Freedom to intimidate
One criticism directed at Judge Roberts by civil liberties and pro-choice groups focuses on his successful urging of the United States Supreme Court to reverse two lower federal court decisions–one by the ultraconservative Fourth Circuit, no less–that had permitted abortion clinics to obtain federal restraining orders against Operation Rescue for its disruptive, destructive and intimidating behavior directed at the clinics and their patients. The lower courts held that a provision of the Federal Civil Rights Act, titled Conspiracy to Interfere With Civil Rights, allowed federal judges to issue injunctions against people who conspired to physically interfere with women seeking abortions at health care facilities.
The federal government was not involved in the lower court proceedings, but when the case reached the United States Supreme Court on the appeal of the anti-abortion forces, John Roberts and his then superior, Solicitor General Kenneth Starr, received permission from the Supreme Court to appear as amicus curiae. John Roberts presented an argument ultimately adopted by his former mentor, Chief Justice Rehnquist, and five other members of the Court–that the law did not protect women seeking abortions from this type of threatening activity. Roberts’ successful argument was that the statute, popularly known as the Ku Klux Klan Act of 1871, was designed to protect blacks from conspiracies directed against them by white-sheeted racists, but women enjoyed no such federal protection.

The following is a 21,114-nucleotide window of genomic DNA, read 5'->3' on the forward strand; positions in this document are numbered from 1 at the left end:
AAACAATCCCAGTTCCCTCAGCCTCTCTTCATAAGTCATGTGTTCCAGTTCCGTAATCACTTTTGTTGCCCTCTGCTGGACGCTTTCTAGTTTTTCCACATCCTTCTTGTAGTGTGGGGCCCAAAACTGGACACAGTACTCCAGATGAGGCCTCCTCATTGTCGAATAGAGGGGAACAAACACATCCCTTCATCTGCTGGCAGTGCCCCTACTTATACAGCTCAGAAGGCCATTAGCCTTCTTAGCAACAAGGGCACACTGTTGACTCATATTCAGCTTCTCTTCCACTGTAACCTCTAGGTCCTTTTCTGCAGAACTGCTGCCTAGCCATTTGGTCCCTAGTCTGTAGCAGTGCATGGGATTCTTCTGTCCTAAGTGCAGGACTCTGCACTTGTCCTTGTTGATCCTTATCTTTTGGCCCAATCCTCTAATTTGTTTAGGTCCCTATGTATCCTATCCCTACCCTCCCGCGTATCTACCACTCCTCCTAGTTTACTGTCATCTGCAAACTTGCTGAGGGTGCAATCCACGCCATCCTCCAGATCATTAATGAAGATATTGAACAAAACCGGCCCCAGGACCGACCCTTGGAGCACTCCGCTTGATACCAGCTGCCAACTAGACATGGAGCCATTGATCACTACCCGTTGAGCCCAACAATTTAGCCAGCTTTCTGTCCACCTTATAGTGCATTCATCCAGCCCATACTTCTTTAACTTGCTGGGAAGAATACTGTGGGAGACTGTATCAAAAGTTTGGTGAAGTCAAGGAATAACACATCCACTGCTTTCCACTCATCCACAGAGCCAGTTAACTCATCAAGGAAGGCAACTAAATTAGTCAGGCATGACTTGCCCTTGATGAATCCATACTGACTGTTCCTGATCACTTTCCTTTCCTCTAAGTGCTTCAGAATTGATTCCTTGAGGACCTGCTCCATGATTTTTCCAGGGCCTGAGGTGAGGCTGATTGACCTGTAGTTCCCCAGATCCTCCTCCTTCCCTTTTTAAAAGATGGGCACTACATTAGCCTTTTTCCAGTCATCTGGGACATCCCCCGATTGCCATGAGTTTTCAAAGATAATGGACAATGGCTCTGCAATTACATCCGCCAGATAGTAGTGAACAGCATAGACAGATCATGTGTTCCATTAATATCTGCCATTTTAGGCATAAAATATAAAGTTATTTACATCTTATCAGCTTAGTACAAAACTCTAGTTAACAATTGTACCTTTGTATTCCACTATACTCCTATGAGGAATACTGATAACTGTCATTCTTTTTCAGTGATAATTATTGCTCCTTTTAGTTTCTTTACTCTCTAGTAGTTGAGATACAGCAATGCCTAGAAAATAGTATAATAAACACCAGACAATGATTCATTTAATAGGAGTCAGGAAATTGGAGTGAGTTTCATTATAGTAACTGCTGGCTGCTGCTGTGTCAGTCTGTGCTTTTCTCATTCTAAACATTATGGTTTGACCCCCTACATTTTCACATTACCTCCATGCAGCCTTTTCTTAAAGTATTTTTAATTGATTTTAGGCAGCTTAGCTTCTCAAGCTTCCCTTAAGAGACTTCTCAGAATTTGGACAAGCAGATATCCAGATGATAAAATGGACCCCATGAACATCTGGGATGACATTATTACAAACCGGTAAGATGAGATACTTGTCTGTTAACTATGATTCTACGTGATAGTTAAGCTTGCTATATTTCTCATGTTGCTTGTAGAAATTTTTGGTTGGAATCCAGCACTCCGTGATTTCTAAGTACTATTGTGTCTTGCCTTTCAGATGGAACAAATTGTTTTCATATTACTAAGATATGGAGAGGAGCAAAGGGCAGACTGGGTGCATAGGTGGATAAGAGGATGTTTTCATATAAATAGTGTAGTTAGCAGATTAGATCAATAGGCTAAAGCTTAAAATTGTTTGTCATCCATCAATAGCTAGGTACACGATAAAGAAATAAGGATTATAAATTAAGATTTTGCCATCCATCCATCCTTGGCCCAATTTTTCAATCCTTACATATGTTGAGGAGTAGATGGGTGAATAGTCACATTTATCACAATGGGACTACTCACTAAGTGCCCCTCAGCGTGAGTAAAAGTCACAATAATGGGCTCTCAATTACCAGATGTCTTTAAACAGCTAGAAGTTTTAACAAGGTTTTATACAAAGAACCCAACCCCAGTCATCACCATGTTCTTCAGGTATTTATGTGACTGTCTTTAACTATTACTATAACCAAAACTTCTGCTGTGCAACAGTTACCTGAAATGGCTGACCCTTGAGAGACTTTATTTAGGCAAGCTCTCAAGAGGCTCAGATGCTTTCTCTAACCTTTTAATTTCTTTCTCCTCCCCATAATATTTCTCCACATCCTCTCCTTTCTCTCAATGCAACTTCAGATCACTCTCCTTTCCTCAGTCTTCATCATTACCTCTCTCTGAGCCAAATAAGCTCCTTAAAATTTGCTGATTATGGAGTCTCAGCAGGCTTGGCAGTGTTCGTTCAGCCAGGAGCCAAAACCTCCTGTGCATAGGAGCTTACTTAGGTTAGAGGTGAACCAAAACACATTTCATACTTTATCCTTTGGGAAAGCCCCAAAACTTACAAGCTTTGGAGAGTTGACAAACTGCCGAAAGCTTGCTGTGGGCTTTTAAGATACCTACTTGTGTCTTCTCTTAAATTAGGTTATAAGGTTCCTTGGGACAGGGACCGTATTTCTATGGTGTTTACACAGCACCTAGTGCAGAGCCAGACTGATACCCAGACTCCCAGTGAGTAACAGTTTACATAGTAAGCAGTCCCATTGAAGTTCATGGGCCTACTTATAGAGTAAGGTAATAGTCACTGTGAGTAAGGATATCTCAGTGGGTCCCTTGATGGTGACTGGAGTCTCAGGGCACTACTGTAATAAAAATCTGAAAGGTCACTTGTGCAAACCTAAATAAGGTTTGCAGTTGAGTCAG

The law as written (42 U.S.C. 1985) (3)) makes no reference whatsoever to race or gender–or for that matter to the Ku Klux Klan. It plainly states that a denial of an individual’s civil rights occurs if “two or more persons in any State or Territory conspire or go in disguise on the highway or on the premises of another, for the purpose of depriving, either directly or indirectly, any person or class of persons of the equal protection of the laws, or of equal privileges and immunities under the laws.” So we see John Roberts, and the equally bland Kenneth Starr, concoct their own legally sanctioned conspiracy to lurch the office of the Solicitor General past the right flank of the Fourth Circuit Court of Appeals in order to ally the people of the United States with anti-abortion zealots and their private attorneys who designated themselves as “Christian Advocates Serving Evangelism.”
In advancing their anti-abortion beliefs, Roberts and Starr were able to persuade the Supreme Court majority to abandon the first principle of statutory interpretation: If the statute’s language is clear and unambiguous, it should be implemented as written. Moreover, the law assumes that successor congresses to the one that responded to the Ku Klux Klan activities in 1871 were aware of both the existence of the statute and the abatement of the KKK threat, but they obviously chose to leave the statute on the books. Roberts disingenuously claimed that the statute applied only to conspiracies directed at blacks and six members of the Court disingenuously agreed.
As a judge, one of his few reported decisions during his short tenure on the District of Columbia Court of Appeals was equally devastating for a mother and daughter seeking redress in the federal courts for a deprivation of federal rights, this time by law enforcement officers. In 2004, Judge Roberts was confronted with the claim of 12-year-old Ansche Hedgepeth, an African American, that she had been unlawfully arrested and detained by undercover police officers of the Washington D.C. Metropolitan Area Transit Authority. Ansche and her mother claimed that the conduct of the officers violated the Fourth Amendment declaration that people have a right “to be secure in their persons” and to be free from “unreasonable searches and seizures.”